Skip to main content

We’ve updated our Terms & Conditions and Privacy Policy. By using this site, you agree to these terms.

Geisinger becomes the first member of Risant Health

If a fuzzy-headed feeling has you frustrated, there’s hope. Here’s what to know.

Feeling a little less clear lately? Having trouble focusing on details? It could be brain fog. But there are things you can do to go from partly cloudy to clearer. And they’re easier than you might realize.

What is brain fog?

Brain fog is a common feeling, especially post-pandemic. It’s a term people often use to describe a range of symptoms including memory and attention span.

“Brain fog isn’t a specific medical condition,” says Glen Finney, MD, behavioral neurologist at Geisinger. “Rather, it’s a way of describing a feeling, and could refer to a range of possible symptoms.

Common symptoms of brain fog include:

  • Fuzzy thinking
  • Trouble concentrating
  • Lack of focus
  • Confusion
  • Forgetfulness
  • Decreased motivation
  • Mood swings

Other symptoms can include difficulty learning new tasks or finding words, finding it harder to multitask or forgetting details of conversations. You may even feel sluggish.

Symptoms can be temporary or long-lasting, and minor or more challenging. And they can be different for everyone.

What causes brain fog?

“Given how wide-ranging the symptoms can be, it can have many causes as well,” Dr. Finney says. One cause of brain fog symptoms that’s received a lot of recent attention: inflammation. It can be brought on by a variety of things, like:

  • Stress
  • Lack of sleep
  • Pregnancy
  • Hormonal shifts
  • Chemotherapy
  • Viral illnesses and post-viral illnesses, like COVID
  • Poor diet
  • Anxiety
  • Autoimmune conditions

Finding relief

The good news is, when brain fog seeps into and interferes with your daily life, you can do some easy things to counter it. Start with these.

Get a good night’s rest

If you haven’t been sleeping as well or as much as you’d like, your brain may be left feeling the effects. “A lack of sleep makes it harder for our brain cells to communicate,” Dr. Finney says. “That can leave us feeling a little foggy or having a hard time staying focused.”

Want to banish that brain fog? Try getting more sleep, which gives a boost to brain power. And tell your healthcare provider if you can’t seem to get good rest. They can recommend ways to get the best sleep possible.

Stay calm

Reducing stress delivers a lot of benefits. You might not realize that it can help with improving mental clarity. The effects of stress or anxiety make your brain work harder than it needs to. Chronic stress can put your brain into fight-or-flight mode. Dr. Finney explains, “When that happens, your brain gets flooded with stress hormones, making it physically harder to focus on anything else but one thing — usually what has you the most stressed.”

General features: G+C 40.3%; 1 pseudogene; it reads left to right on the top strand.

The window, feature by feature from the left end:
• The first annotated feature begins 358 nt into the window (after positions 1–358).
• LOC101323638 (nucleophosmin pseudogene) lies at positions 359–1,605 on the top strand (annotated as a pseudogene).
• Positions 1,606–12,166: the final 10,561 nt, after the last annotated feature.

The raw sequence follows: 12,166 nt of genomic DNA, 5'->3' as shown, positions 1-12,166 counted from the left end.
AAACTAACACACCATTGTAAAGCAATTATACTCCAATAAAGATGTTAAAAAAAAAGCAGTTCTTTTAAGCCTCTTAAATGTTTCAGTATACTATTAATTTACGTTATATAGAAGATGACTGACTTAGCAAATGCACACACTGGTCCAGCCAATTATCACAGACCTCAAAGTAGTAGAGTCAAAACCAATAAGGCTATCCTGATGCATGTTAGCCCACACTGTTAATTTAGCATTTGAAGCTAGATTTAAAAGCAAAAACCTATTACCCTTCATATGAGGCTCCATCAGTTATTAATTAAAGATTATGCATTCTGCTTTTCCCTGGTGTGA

Find ways to lessen stress to start feeling sharper and clearer. If you’re not sure where to begin, your healthcare provider can offer options for calming your mind.

Move your body

Getting regular exercise can burn off brain fog, too. Besides improving your muscle strength and controlling your weight, regular exercise spurs your body to produce endorphins. These natural chemicals are mood-boosters that help you feel more clear-headed.

“Exercise also helps build new brain cells and reinforce connections by improving blood flow to the brain,” says Dr. Finney. More brain cells mean clearer thinking and better cognition.

And you don’t need to be a gym guru to feel the effects. Just 30 minutes a day, three to five days a week, of brisk walking, swimming or weightlifting can have you on your way to a clearer head.

Eat a balanced diet

Like using premium gasoline for a powerful racecar, you need to fuel your gray matter with top-quality food to achieve your best brain health. Support healthy brain function by filling your plate with foods rich in nutrients and antioxidants. Start with these:

  • Dark, leafy greens
  • Eggs
  • Nuts
  • Fatty fish
  • Green tea
  • Dark chocolate

Stay connected

Keep that brain active and engaged by avoiding isolation. You’ll improve your brain power when you stay connected to friends and family. “Social stimulation builds new pathways in your brain,” says Dr. Finney. So get on the phone, schedule a game night, go for a walk with a neighbor or write a letter to a loved one. Strengthening your social connections will strengthen your neural connections, too.

Talk to your provider

To keep fogginess at bay, start by having a heart-to-heart talk with your healthcare provider. They can evaluate your brain fog and decide if any tests are needed to rule out a serious condition. And they can help you build a plan to lessen or eliminate your brain fog.

Remember that small steps equal big progress. Everyday tweaks to your daily routine can yield gradual changes, helping you feel your clearest.

Next steps:

Learn about neurology care at Geisinger
When to be concerned about forgetfulness
Waking up with a headache? Here’s how to get relief

Content from General Links with modal content